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  • Writer's pictureMatt

226 CLUB

Updated: Jun 4, 2023

226 CLUB


Whilst Team H were in Chicago staying at (and investigating) the haunted Congress Plaza Hotel, we thought it was only apt to go and check out some more gangster/mob related locations. Donning our most eloquent attire we set out to 226 South Wabash Ave which was only about a three block walk away, and it was so worth the visit.

The 226 Club was established during the roaring 20s and was apparently the first restaurant to appear on the street. Rumor has it that it was also a speakeasy patronized by notorious gangster Al Capone. After talking with our server, we were told that the door in the middle of the dining room was the escape door that lead to the basement (see photo below). Of course, we asked if we could go down there to take a look but alas we were not allowed. Apparently it had become a storage room and was full of furniture etc. Speaking of furniture, the old architecture from the secret lounge, which was originally located upstairs, still remains above the ceiling of the restaurant's front entrance and bar area, luxurious 1920’s art deco and chandeliers have been hanging for nearly a century.

Over the years the restaurant has changed owners and names. During the 30s and 40s, the restaurant was renamed The Wonder Bar. The focus was, as its name suggests, on the elaborate bar that was located in the back. The restaurant was renamed Browns in the 1950s, and it was reinvented in to a casual dining establishment. In 1969, Browns closed down and the restaurant was completely remodeled yet again.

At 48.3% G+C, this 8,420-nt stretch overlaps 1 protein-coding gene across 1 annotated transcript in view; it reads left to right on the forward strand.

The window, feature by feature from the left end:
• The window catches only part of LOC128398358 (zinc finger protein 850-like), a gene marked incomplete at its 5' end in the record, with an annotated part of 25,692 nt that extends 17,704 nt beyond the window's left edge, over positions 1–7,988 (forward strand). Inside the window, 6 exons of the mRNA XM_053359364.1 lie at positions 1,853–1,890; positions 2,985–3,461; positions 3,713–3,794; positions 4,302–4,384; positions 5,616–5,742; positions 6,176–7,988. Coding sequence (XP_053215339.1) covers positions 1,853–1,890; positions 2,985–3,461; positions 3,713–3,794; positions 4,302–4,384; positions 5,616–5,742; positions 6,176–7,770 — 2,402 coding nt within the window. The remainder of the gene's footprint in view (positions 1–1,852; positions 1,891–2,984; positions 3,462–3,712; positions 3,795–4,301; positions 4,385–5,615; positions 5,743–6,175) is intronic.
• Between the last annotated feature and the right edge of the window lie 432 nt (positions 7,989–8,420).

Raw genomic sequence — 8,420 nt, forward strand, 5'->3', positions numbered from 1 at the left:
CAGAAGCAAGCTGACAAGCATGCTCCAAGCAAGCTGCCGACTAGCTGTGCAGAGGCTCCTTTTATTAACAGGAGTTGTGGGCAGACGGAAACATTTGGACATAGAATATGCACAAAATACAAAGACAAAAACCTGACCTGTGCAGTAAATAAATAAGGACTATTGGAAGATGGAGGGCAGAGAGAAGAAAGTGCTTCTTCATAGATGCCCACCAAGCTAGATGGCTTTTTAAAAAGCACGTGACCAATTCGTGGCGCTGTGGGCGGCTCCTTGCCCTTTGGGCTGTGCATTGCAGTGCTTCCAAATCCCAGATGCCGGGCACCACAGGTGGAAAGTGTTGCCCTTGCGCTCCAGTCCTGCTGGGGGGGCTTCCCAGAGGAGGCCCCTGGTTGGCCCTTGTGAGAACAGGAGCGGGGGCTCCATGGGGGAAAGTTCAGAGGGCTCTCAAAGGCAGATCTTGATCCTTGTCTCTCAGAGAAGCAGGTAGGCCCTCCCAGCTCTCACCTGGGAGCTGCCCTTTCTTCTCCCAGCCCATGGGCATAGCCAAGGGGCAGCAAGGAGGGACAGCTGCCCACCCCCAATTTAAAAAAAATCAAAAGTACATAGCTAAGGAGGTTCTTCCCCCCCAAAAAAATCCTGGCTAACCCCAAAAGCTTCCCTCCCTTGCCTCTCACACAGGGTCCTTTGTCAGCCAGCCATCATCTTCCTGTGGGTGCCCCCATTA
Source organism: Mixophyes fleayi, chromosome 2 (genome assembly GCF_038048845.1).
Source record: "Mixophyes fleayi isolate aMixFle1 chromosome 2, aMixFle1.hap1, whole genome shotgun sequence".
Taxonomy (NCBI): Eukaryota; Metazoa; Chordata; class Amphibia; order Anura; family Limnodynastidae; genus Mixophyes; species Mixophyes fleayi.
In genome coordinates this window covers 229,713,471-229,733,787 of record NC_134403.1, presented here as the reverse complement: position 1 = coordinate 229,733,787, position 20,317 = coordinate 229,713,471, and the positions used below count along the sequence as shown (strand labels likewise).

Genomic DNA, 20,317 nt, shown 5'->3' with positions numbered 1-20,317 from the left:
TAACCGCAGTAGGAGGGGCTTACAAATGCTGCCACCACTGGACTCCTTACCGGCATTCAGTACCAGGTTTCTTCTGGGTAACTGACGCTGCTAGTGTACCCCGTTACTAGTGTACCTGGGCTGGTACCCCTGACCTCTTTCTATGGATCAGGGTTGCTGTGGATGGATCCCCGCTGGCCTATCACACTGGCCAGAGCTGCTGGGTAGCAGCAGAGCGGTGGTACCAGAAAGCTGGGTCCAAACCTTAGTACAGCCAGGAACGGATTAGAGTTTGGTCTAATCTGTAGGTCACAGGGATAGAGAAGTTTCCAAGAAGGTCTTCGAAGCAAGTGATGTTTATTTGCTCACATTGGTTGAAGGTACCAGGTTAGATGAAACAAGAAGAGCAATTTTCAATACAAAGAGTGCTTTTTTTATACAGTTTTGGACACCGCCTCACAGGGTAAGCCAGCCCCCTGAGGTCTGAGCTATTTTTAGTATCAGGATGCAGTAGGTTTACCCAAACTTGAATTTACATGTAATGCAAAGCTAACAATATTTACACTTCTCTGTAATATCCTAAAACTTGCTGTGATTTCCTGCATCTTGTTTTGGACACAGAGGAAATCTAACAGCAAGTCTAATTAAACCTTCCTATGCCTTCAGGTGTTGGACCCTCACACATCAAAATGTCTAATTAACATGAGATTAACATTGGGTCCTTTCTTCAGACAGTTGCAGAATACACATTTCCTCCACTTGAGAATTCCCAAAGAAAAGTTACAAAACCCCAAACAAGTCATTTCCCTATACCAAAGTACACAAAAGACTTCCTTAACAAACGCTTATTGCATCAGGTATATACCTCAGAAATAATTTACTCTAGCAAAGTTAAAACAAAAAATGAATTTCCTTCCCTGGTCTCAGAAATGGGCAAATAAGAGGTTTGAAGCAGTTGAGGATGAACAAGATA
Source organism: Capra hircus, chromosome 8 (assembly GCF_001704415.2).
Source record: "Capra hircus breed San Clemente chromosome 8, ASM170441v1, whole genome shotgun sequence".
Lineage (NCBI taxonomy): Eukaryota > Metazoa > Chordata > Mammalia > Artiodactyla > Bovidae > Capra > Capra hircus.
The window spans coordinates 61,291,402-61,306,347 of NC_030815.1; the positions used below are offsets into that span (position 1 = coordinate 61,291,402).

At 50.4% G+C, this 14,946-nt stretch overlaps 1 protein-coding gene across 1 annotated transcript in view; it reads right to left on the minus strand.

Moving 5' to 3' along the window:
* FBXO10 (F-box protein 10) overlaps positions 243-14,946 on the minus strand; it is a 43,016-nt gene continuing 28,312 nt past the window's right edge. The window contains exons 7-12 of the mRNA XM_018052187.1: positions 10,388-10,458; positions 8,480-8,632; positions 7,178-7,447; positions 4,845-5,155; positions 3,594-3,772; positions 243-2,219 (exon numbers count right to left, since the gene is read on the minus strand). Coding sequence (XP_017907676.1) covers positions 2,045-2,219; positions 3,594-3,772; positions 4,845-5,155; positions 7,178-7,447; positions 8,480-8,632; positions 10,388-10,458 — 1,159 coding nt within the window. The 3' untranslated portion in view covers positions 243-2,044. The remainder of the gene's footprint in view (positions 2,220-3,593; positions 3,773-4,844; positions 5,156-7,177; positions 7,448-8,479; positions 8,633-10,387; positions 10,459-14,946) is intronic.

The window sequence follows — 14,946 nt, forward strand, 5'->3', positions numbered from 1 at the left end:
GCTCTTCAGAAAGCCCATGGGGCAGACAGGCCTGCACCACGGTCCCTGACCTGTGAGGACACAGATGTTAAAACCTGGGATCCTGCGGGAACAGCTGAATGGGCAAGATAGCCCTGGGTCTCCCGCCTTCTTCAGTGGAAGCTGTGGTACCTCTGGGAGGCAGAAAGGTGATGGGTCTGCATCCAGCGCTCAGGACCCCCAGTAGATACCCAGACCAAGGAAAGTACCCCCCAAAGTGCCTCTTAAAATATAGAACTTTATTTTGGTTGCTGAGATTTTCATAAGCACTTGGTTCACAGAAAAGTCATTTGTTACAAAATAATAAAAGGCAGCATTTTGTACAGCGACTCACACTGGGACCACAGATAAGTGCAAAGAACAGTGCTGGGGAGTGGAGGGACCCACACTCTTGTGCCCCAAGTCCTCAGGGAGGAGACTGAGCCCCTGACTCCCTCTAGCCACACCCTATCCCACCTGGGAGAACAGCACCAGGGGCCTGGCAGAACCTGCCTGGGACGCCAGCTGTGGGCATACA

In September of that year, the restaurant reopened as the Exchequer Pub, and although the menu was limited, it featured the Exchequer Deep Dish Pizza, which was an instant favorite, and has become one of the signature items on the menu still to this day. On our visit we had the God Father cocktail, Zombie Dust beer to wash down a Prohibition Burger with the secret speakeasy sauce, and a Capone’s rigatoni & meatballs!

It would be so awesome if they could open up more of the building for people to see, dine and drink in, the place just oozes character and history. Who knows what shady deals might have been made here by Capone and other mobsters? If these walls could talk. We kept telling our server that the owners should think about hosting themed nights in the original speakeasy upstairs, I mean how cool would that be! Not to mention the tourism and money they could bring in to help preserve the place. If you are ever in Chicago and want somewhere to go and eat, we highly recommend this place.

For more pictures of our visit, head on over to our Facebook page.

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